In 1964, Warner Brothers released John Ford’s last epic western, which cost four million dollars to make. It was a crappy movie that didn’t break even. It ran two and a half hours in the final theatrical cut, and improved when a comedic island of nonsense was removed from the middle. ARCH is a little too understated a description of performances that drive socially-relevant points home with heavy expository hammers as ethnic caricatures trudge stoically through Ford’s emblematic mid-space of human history and his stars articulate plotpoints in the foreground, and geologic time looks on these mortal eccentricities from far beyond our focus and nearly every frame.
A movie about the 1500 mile return journey in 1878 of fewer than 300 Northern Cheyenne Indians to their ancestral homeland in Montana from their year-long internment in Oklahoma starred Sal Mineo, Dolores Del Rio, Victory Jory, Ricardo Montalban and Gilbert Roland, as the primary Indian representatives. Monument Valley, on the border of Utah and Arizona, stands in for Oklahoma. Richard Widmark and Caroll Baker head a cast of compassionate, ineffectual white people whose indecisive ambivalences result in the gradual near-extermination (by cavalry, inclement weather and illness) of a whole lot of pseudoCheyenne in the forms of Navahos, Mexicans, Italians and Whatnots. No Cheyenne, and none of the Navaho extras speak. They’re scenery, but what kinds of subversive, postmodern things might Ford-subsidized Navaho have to say if they were allowed to speak?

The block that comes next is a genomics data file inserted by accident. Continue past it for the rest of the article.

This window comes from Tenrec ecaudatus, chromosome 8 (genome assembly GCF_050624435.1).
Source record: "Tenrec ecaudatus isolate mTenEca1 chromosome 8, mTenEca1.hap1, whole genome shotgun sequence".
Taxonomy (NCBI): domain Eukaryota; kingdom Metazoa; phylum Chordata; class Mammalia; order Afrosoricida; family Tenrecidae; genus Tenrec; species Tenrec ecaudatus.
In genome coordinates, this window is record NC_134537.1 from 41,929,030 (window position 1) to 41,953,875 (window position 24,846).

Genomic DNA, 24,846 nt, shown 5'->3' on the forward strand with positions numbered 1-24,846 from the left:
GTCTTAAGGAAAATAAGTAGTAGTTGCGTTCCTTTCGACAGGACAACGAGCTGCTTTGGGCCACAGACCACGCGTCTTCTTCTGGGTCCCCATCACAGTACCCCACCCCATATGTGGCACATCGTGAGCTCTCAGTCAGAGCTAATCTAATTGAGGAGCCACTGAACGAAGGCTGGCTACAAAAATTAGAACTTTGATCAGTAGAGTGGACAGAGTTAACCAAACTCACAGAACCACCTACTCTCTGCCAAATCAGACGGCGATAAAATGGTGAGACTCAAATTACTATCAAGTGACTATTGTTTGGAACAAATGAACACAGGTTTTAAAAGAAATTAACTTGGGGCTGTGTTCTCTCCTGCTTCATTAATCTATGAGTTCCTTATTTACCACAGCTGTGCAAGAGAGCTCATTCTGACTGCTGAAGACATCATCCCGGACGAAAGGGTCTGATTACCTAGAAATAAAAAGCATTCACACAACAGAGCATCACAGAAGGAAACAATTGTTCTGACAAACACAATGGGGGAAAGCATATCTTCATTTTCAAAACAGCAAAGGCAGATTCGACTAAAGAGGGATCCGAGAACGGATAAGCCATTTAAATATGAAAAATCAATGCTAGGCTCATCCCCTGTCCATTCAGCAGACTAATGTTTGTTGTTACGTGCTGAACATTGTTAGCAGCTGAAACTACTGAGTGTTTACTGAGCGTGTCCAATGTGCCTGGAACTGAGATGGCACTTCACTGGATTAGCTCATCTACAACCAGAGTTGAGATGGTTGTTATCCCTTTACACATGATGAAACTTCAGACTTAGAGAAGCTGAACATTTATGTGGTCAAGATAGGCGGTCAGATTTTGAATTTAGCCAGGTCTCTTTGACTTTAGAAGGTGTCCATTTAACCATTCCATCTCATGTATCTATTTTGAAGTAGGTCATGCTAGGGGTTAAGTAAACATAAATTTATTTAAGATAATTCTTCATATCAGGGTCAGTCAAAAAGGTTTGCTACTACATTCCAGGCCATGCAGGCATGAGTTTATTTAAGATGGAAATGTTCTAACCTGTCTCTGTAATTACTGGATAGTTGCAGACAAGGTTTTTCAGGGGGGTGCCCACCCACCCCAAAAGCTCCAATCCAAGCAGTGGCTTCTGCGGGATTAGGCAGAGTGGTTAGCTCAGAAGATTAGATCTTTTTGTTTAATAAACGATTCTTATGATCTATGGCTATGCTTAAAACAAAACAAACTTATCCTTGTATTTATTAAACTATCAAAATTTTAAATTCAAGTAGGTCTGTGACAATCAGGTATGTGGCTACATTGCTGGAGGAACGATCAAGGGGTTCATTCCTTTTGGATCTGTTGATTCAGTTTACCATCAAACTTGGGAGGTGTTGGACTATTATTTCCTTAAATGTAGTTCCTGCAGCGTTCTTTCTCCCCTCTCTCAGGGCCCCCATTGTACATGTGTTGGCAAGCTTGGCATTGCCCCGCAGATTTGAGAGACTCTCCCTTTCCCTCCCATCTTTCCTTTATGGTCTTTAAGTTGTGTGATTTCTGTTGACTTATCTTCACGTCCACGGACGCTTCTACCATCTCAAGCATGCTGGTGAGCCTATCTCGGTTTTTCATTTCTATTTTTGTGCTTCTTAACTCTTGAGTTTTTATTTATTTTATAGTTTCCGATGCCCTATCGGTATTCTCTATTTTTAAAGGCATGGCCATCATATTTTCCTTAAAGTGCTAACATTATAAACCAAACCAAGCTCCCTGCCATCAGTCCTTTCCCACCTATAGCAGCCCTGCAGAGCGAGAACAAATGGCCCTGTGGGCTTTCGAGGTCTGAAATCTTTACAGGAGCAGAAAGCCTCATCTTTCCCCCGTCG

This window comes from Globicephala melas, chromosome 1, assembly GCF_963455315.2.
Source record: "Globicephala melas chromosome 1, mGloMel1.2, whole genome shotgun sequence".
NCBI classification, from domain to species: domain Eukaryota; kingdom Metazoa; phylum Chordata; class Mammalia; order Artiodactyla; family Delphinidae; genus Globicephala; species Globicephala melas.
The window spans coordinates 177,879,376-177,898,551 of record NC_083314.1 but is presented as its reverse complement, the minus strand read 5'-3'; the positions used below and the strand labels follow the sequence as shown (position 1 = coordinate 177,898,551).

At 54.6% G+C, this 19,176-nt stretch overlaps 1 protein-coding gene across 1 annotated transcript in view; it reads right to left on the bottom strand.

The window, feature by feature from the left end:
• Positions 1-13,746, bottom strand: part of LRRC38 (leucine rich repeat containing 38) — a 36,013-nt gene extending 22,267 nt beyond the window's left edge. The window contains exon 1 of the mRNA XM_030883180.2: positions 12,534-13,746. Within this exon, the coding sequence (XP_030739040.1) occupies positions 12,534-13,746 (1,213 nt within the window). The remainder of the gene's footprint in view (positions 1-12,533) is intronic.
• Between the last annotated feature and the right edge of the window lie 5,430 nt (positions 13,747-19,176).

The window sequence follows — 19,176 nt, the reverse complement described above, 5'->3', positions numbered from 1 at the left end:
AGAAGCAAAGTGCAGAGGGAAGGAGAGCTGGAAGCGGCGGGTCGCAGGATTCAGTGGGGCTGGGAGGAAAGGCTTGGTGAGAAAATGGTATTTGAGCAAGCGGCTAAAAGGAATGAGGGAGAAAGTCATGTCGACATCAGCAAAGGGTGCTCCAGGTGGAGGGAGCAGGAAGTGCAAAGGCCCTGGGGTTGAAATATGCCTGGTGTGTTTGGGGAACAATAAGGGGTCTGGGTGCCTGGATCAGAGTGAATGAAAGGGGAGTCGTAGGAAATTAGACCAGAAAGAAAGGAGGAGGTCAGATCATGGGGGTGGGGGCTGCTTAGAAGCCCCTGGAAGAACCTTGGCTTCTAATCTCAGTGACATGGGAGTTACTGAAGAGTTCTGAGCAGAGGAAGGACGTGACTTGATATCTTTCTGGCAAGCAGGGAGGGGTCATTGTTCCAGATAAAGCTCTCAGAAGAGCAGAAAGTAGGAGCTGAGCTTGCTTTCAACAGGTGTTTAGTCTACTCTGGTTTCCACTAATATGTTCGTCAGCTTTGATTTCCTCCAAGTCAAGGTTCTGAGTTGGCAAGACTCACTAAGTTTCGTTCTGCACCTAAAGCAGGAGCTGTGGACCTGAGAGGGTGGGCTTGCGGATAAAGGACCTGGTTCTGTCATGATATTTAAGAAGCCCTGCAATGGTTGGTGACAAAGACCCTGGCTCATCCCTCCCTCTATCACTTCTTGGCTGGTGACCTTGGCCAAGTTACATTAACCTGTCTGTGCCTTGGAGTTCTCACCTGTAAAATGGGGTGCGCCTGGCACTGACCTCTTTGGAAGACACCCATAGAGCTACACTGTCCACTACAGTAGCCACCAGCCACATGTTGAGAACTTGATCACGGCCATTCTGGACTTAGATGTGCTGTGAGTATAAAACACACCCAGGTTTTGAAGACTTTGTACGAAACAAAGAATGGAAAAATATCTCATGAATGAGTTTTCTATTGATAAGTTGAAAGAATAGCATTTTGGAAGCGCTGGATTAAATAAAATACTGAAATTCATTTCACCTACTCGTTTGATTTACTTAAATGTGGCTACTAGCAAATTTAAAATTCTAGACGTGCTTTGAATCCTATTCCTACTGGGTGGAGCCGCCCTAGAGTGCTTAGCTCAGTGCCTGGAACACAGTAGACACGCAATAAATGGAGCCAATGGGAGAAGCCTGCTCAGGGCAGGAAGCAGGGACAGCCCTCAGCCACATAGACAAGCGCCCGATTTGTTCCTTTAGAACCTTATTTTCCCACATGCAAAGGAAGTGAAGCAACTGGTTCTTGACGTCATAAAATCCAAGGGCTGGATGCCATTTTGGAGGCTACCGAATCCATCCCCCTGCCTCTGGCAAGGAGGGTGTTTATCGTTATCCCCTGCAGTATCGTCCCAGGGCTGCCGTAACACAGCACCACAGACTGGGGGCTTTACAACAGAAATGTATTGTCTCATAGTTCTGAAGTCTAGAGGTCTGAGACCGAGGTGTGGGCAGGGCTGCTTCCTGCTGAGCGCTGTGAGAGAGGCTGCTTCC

When Dull Knife and Little Wolf speak to one another in their native tongue, Montalban’s and Roland’s words aren’t subtitled in English, because the filmmaker didn’t give a screaming shit what those characters actually thought. And sometimes the speak English to one another, for reasons that don’t make much sense unless those central characters are simply shallow plot devices that nudge the story along, kinda like scenery.
Cheyenne Autumn is a very odd kind of apology for Ford to have made approaching the end of a long career laden with extremely-familiar, creaking stereotypes forged in 4.5 dozen successful, self-serving American films about cavalry, cowboys and Indians. It’s a movie about the destruction of people beneath the wheel of an oblivious political machine controlled by people so remote that the stifled anguish in our foreground is inaudible to anyone who isn’t present, yet the pseudoCheyenne representatives remaing largely impenetrable masks of stoic resignation, even to the attentive audience that paid to see this story unfold. It might as well be a tale of Irish Nazis following crazy-lethal orders as a revisionist western set in OklaUtah.
John Ford made history. John Ford also made history stupid.
Our modern tendency to repeat mistakes previously made whenever The People square off against The Wealth would be more predictable and less disaster-prone without the screen of self-congratulating obfuscation John Ford dropped between us and the American Indian.
The inevitability of Manifest Destiny and the inevitable offshoring of American jobs are not separate processes. People unite to protect Life and Liberty, but the protection of Property requires a draft that’s organized by people with jeopardized property.
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